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It’s Saint Patrick’s Day! For most of us it’s just a fun day to wear green and pinch those who don’t, but for the Irish Saint Patrick’s Day is a national holiday. There’s a lot more to Saint Patrick’s Day than clovers and green beer. We have 10 facts about the holiday you probably didn’t know.

1. This is going to come to a shock to many but St. Patrick wasn’t even Irish! He was actually Welsh and went to Ireland as a Christian Missionary.

2. Those of us who enjoy a pint on St. Patrick’s Day might be surprised to learn that it used to be a dry holiday because it was a religion affiliated holiday, the drinking traditions began around 1970.

3. Wondering where the shamrocks came from? St. Patrick used the symbol of the shamrock to explain the concept of the Holy Trinity (the Father, the Son, and the Holy Spirit).

4. In Ireland St. Patrick’s Day, or Paddy’s Day as they call it, is a national holiday. Schools and most businesses are closed for celebration and most cities enjoy parades and street parties.

5. It’s not St. Patrick’s Day for the Irish without corned beef and cabbage. When the Irish first began immigrating to the U.S. they wanted to celebrate the holiday in style so they splurged on corned beef and then got the cheapest vegetable they could to accompany it, cabbage.

6. Kiss me I’m Irish! Between 1840 and 1930 about 4.5 million Irish immigrants arrived in the U.S. so pucker up there’s a lot of Irish representatives here in the U.S.

7. Many people in the U.S. refer to the holiday as St. Patty’s Day. It’s easy to see how they would do so given that the abbreviation for Patrick is Pat, but in Ireland they are adamant that it’s Paddy, not Patty. This is so important to the Irish that they have a whole website to explaining it. But the gist is Paddy is derived from the Irish word, Pádraig, which is a boys name meaning noble, the native spin on Pádraig is Patrick. Patty is the diminutive of Patricia, or a hamburger.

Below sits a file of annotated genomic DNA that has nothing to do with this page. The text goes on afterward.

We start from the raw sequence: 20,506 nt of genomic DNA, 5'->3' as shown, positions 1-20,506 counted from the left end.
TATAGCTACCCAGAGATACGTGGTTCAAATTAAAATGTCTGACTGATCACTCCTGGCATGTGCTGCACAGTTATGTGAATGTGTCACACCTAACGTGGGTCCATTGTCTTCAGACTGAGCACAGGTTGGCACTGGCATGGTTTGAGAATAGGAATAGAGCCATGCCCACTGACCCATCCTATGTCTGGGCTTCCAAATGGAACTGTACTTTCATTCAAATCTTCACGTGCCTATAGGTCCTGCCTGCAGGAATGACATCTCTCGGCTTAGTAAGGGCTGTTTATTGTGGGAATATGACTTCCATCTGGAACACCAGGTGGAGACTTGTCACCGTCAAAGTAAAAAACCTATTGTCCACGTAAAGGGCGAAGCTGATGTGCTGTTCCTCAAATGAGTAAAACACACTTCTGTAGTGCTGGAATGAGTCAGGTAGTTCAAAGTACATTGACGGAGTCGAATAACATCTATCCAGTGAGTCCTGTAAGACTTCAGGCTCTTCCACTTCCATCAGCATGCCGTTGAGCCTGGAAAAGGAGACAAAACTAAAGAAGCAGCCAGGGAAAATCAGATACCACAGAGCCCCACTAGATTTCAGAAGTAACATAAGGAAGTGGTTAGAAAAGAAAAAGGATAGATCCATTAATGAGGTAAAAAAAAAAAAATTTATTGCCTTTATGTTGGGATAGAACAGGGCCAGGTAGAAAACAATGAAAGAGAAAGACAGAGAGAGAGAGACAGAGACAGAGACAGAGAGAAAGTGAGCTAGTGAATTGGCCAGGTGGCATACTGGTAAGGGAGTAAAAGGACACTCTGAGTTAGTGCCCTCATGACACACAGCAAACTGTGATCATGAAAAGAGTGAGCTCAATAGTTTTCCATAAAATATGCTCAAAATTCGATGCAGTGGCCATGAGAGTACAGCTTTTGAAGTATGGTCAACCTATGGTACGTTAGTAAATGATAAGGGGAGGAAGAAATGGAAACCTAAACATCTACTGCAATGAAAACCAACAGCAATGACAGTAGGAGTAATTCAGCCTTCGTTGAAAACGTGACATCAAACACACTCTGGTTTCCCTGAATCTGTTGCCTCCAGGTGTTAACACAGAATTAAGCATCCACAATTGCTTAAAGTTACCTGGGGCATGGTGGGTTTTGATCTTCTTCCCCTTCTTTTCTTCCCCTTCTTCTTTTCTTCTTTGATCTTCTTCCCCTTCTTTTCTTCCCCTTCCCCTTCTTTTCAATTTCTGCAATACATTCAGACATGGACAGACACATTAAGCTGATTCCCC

8. St. Patrick’s Day is a big deal in many places of the world. The first St. Patrick’s Day and parade in North America was held in Boston in 1737 followed by New York City in 1756. But the largest St. Patrick’s Day parade is held in Chicago with over 2 million spectators and participants, in fact the Chicago River is dyed completely green for the occasion!

9. One of the littlest known facts is that every year the Irish leader travels to the U.S. White House to present the sitting president with a crystal bowl full of luscious green shamrocks. This tradition began in 1952 when then Irish ambassador to Washington, John Hearne, sent a box of it to president Harry S Truman.

10. We all know we will get pinched if we don’t wear green on March. 17th but the original color of St. Patrick’s Day was actually blue! The color was blue until Ireland rebelled against Great Britain in 1798. That is when they changed the color to green to represent nationalism.

Taylor Homes